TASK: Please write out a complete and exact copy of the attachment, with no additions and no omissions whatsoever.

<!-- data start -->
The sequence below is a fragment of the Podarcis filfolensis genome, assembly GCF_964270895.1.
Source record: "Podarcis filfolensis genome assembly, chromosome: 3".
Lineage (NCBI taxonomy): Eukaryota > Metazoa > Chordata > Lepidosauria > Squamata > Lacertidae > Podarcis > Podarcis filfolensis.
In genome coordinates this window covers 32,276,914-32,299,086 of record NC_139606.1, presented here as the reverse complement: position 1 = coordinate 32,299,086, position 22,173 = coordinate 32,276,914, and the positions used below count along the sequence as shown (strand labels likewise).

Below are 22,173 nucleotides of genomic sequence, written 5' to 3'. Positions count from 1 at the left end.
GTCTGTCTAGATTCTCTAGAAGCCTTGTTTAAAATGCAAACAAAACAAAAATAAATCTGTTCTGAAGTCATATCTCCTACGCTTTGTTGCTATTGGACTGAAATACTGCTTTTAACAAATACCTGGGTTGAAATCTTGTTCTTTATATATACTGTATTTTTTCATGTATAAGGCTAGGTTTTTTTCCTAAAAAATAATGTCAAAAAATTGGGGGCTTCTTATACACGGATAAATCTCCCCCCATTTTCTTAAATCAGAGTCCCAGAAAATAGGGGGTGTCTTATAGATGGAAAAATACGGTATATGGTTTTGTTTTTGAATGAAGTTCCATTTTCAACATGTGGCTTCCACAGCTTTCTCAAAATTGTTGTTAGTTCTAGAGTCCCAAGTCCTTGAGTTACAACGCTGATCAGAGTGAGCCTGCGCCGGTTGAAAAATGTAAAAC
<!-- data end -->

The sequence below is a fragment of the Podarcis filfolensis genome, assembly GCF_964270895.1.
Source record: "Podarcis filfolensis genome assembly, chromosome: 3".
Lineage (NCBI taxonomy): Eukaryota > Metazoa > Chordata > Lepidosauria > Squamata > Lacertidae > Podarcis > Podarcis filfolensis.
In genome coordinates this window covers 32,276,914-32,299,086 of record NC_139606.1, presented here as the reverse complement: position 1 = coordinate 32,299,086, position 22,173 = coordinate 32,276,914, and the positions used below count along the sequence as shown (strand labels likewise).

Below are 22,173 nucleotides of genomic sequence, written 5' to 3'. Positions count from 1 at the left end.
GTCTGTCTAGATTCTCTAGAAGCCTTGTTTAAAATGCAAACAAAACAAAAATAAATCTGTTCTGAAGTCATATCTCCTACGCTTTGTTGCTATTGGACTGAAATACTGCTTTTAACAAATACCTGGGTTGAAATCTTGTTCTTTATATATACTGTATTTTTTCATGTATAAGGCTAGGTTTTTTTCCTAAAAAATAATGTCAAAAAATTGGGGGCTTCTTATACACGGATAAATCTCCCCCCATTTTCTTAAATCAGAGTCCCAGAAAATAGGGGGTGTCTTATAGATGGAAAAATACGGTATATGGTTTTGTTTTTGAATGAAGTTCCATTTTCAACATGTGGCTTCCACAGCTTTCTCAAAATTGTTGTTAGTTCTAGAGTCCCAAGTCCTTGAGTTACAACGCTGATCAGAGTGAGCCTGCGCCGGTTGAAAAATGTAAAAC